While the original Liberty Hyde Bailey Conservatory was a state-of-the-art structure when it opened in 1931, the new Conservatory has features that greenhouse growers from that era could only dream of.
Sensors distributed in the Palm House and Student House monitor temperature, humidity and light levels.
That information is relayed to a sophisticated environmental control system that determines when to adjust lights, vents, shade curtains and fog system. The control system is also used to remotely monitor that greenhouse conditions are within an acceptable range 24/7, and to notify greenhouse managers if any critical conditions threaten plants.
The automatic controls open and close vents to respond to changing temperatures. A natural ‘chimney effect’ draws cool air in through two rows of sidewall vents and exhausts hot air through roof peak vents. This passive cooling strategy does not rely on large exhaust fans, saving energy and reducing noise in the Conservatory. Wire mesh over all vent openings keeps out squirrels, birds and other wildlife while maximizing air flow.
The automatic controls also operate insulating shade curtains along the sidewalls and overhead. These curtains close to provide shade when light levels and/or temperatures rise too high, and help keep heat from radiating out of the Conservatory on cold nights.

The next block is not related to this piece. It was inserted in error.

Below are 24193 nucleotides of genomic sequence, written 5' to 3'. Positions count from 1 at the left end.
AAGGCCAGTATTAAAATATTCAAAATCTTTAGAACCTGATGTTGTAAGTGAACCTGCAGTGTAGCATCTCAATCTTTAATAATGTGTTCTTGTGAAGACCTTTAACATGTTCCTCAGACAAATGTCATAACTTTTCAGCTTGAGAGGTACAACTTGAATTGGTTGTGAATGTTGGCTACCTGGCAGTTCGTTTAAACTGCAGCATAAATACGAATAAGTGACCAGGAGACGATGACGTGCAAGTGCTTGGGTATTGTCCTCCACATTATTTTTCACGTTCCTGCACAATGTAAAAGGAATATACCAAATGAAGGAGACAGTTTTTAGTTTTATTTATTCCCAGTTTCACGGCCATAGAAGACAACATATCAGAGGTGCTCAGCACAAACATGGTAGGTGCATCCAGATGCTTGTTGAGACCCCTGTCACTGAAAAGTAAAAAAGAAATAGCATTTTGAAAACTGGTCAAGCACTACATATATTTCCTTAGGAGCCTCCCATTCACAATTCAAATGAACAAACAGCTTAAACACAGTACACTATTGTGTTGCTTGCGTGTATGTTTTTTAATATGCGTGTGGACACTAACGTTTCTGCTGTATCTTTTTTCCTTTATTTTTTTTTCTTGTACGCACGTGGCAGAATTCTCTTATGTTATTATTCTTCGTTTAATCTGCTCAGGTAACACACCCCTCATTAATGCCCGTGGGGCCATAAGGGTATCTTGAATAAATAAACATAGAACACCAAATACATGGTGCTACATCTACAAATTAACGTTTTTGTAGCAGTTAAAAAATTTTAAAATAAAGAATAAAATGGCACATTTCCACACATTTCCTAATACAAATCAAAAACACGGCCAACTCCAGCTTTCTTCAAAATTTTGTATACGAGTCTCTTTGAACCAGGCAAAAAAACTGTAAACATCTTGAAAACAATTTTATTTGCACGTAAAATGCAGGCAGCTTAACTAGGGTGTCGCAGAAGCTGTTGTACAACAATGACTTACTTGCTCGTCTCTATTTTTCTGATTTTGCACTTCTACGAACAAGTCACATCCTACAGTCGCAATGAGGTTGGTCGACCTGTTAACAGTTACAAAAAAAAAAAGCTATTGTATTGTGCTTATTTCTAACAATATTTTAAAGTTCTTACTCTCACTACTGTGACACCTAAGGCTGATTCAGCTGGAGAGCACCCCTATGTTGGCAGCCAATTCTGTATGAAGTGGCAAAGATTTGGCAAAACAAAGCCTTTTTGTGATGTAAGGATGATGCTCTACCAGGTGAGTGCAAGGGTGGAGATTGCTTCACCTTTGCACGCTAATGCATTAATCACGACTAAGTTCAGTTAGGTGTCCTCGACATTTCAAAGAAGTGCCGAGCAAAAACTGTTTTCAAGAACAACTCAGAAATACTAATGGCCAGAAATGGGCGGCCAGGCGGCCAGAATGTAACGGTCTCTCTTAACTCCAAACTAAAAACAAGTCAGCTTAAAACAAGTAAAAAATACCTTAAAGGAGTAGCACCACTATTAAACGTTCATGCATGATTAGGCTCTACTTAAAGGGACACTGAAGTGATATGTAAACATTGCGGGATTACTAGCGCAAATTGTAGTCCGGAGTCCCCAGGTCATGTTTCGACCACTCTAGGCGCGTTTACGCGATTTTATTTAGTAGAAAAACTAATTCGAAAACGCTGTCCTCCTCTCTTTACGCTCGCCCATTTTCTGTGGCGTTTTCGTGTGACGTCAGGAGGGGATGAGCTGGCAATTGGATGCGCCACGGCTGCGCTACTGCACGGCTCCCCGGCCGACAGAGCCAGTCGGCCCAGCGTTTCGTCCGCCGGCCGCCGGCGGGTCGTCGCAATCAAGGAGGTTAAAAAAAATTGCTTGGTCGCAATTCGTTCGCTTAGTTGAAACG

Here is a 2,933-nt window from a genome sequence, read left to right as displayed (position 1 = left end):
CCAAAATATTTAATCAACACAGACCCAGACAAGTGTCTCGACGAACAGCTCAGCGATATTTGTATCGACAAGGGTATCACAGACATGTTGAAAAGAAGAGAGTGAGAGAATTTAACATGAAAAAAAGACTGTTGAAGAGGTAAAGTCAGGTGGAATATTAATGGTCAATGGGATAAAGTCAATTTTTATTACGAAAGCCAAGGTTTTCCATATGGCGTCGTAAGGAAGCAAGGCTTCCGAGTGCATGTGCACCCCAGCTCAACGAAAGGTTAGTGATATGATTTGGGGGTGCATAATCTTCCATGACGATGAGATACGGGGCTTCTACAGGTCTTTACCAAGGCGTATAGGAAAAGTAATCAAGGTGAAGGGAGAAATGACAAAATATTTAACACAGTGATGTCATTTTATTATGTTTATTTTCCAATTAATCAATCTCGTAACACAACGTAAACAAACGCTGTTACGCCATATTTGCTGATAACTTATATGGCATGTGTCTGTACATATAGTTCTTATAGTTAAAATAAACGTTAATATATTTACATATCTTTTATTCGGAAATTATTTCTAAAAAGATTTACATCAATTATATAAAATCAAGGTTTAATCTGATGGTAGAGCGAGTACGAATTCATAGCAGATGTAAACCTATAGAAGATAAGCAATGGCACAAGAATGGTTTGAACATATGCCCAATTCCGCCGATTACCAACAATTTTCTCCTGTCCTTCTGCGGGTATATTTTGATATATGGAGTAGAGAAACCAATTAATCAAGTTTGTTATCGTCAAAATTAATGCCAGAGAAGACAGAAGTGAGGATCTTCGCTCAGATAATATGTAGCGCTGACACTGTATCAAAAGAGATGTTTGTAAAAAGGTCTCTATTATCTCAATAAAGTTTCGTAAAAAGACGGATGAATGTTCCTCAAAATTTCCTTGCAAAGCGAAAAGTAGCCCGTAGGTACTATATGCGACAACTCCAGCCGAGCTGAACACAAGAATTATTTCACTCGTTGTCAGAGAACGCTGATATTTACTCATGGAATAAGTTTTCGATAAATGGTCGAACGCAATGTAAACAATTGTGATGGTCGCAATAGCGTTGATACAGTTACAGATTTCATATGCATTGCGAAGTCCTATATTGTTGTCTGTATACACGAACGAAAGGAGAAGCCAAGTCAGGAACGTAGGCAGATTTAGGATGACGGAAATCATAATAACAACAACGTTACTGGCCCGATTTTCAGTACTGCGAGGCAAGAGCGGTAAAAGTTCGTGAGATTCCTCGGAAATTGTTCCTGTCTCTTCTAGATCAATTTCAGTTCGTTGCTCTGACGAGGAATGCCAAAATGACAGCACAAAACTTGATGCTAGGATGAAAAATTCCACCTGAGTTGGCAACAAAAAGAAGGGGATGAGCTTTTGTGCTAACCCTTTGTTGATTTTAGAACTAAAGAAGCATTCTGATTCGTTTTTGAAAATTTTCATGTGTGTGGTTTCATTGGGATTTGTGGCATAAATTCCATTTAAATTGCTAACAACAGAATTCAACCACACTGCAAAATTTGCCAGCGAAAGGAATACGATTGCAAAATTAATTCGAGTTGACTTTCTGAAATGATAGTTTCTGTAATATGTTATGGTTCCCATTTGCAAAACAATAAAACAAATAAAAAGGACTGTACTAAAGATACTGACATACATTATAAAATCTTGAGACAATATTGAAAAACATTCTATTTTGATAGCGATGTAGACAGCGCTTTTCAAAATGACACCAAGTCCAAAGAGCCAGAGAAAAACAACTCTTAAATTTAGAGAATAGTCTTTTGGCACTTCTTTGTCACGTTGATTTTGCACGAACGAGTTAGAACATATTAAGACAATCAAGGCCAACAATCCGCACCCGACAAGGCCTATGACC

An overhead fog system helps increase humidity when the air is too dry, mimicking the native environment of many of the Conservatory’s plants. They can also provide some evaporative cooling when it’s hot.
Small internal fans improve air circulation in the Conservatory, helping to reduce plant diseases.
Supplemental lighting helps sun-loving plants thrive when days are short and can be used to trigger certain day length-sensitive plants to flower. Computer controls automatically turn the lights on and off based on the amount of natural light received.
Radiators along the walls use hot water instead of steam for much better temperature control and energy savings. The concrete floors and walkways are treated with a non-slip, easy-to-clean coating.
The growing medium in the Palm House in-ground planting bed is a customized mix of coconut coir, biochar and Turface (a clay-based soil conditioner) designed to resist compaction and maintain porosity over the long term. The path coming soon through the planting bed will be made of recycled tire chips.
Irrigation water is tempered to prevent cold damage to sensitive tropical plant roots. Deionized water is also available to irrigate plants that require water with very low mineral content, such as Venus Fly Traps.